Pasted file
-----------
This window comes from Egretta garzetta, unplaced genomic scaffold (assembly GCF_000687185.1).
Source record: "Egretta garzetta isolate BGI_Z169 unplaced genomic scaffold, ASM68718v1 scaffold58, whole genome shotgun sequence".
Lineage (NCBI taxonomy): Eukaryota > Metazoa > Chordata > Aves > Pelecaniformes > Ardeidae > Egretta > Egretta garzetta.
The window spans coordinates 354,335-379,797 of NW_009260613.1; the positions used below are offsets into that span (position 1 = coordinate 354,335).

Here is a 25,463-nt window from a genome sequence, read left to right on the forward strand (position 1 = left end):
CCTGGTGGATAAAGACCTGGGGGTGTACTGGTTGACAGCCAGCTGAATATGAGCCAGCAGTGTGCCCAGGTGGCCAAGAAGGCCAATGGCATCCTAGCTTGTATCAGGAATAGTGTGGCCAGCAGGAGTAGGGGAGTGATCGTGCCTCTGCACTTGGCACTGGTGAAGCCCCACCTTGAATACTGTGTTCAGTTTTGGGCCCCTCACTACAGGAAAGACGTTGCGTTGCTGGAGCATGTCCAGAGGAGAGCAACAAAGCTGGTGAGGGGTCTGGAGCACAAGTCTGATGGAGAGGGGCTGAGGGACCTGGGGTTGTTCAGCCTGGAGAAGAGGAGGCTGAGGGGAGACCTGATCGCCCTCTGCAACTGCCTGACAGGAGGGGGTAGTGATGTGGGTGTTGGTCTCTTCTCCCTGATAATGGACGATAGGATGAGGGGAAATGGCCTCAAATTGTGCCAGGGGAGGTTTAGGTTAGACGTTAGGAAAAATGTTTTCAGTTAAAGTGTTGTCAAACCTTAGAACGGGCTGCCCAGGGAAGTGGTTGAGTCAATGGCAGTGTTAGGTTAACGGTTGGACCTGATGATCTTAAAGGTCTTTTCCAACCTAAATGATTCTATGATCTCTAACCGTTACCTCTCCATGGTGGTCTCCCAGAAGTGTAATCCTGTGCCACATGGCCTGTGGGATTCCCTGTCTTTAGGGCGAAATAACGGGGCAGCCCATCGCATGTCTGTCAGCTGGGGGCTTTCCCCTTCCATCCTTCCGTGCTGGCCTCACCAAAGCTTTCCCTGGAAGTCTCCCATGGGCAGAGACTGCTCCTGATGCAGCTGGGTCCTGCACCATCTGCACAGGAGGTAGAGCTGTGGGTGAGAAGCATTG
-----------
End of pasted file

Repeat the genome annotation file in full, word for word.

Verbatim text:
This window comes from Egretta garzetta, unplaced genomic scaffold (assembly GCF_000687185.1).
Source record: "Egretta garzetta isolate BGI_Z169 unplaced genomic scaffold, ASM68718v1 scaffold58, whole genome shotgun sequence".
Lineage (NCBI taxonomy): Eukaryota > Metazoa > Chordata > Aves > Pelecaniformes > Ardeidae > Egretta > Egretta garzetta.
The window spans coordinates 354,335-379,797 of NW_009260613.1; the positions used below are offsets into that span (position 1 = coordinate 354,335).

Here is a 25,463-nt window from a genome sequence, read left to right on the forward strand (position 1 = left end):
CCTGGTGGATAAAGACCTGGGGGTGTACTGGTTGACAGCCAGCTGAATATGAGCCAGCAGTGTGCCCAGGTGGCCAAGAAGGCCAATGGCATCCTAGCTTGTATCAGGAATAGTGTGGCCAGCAGGAGTAGGGGAGTGATCGTGCCTCTGCACTTGGCACTGGTGAAGCCCCACCTTGAATACTGTGTTCAGTTTTGGGCCCCTCACTACAGGAAAGACGTTGCGTTGCTGGAGCATGTCCAGAGGAGAGCAACAAAGCTGGTGAGGGGTCTGGAGCACAAGTCTGATGGAGAGGGGCTGAGGGACCTGGGGTTGTTCAGCCTGGAGAAGAGGAGGCTGAGGGGAGACCTGATCGCCCTCTGCAACTGCCTGACAGGAGGGGGTAGTGATGTGGGTGTTGGTCTCTTCTCCCTGATAATGGACGATAGGATGAGGGGAAATGGCCTCAAATTGTGCCAGGGGAGGTTTAGGTTAGACGTTAGGAAAAATGTTTTCAGTTAAAGTGTTGTCAAACCTTAGAACGGGCTGCCCAGGGAAGTGGTTGAGTCAATGGCAGTGTTAGGTTAACGGTTGGACCTGATGATCTTAAAGGTCTTTTCCAACCTAAATGATTCTATGATCTCTAACCGTTACCTCTCCATGGTGGTCTCCCAGAAGTGTAATCCTGTGCCACATGGCCTGTGGGATTCCCTGTCTTTAGGGCGAAATAACGGGGCAGCCCATCGCATGTCTGTCAGCTGGGGGCTTTCCCCTTCCATCCTTCCGTGCTGGCCTCACCAAAGCTTTCCCTGGAAGTCTCCCATGGGCAGAGACTGCTCCTGATGCAGCTGGGTCCTGCACCATCTGCACAGGAGGTAGAGCTGTGGGTGAGAAGCATTG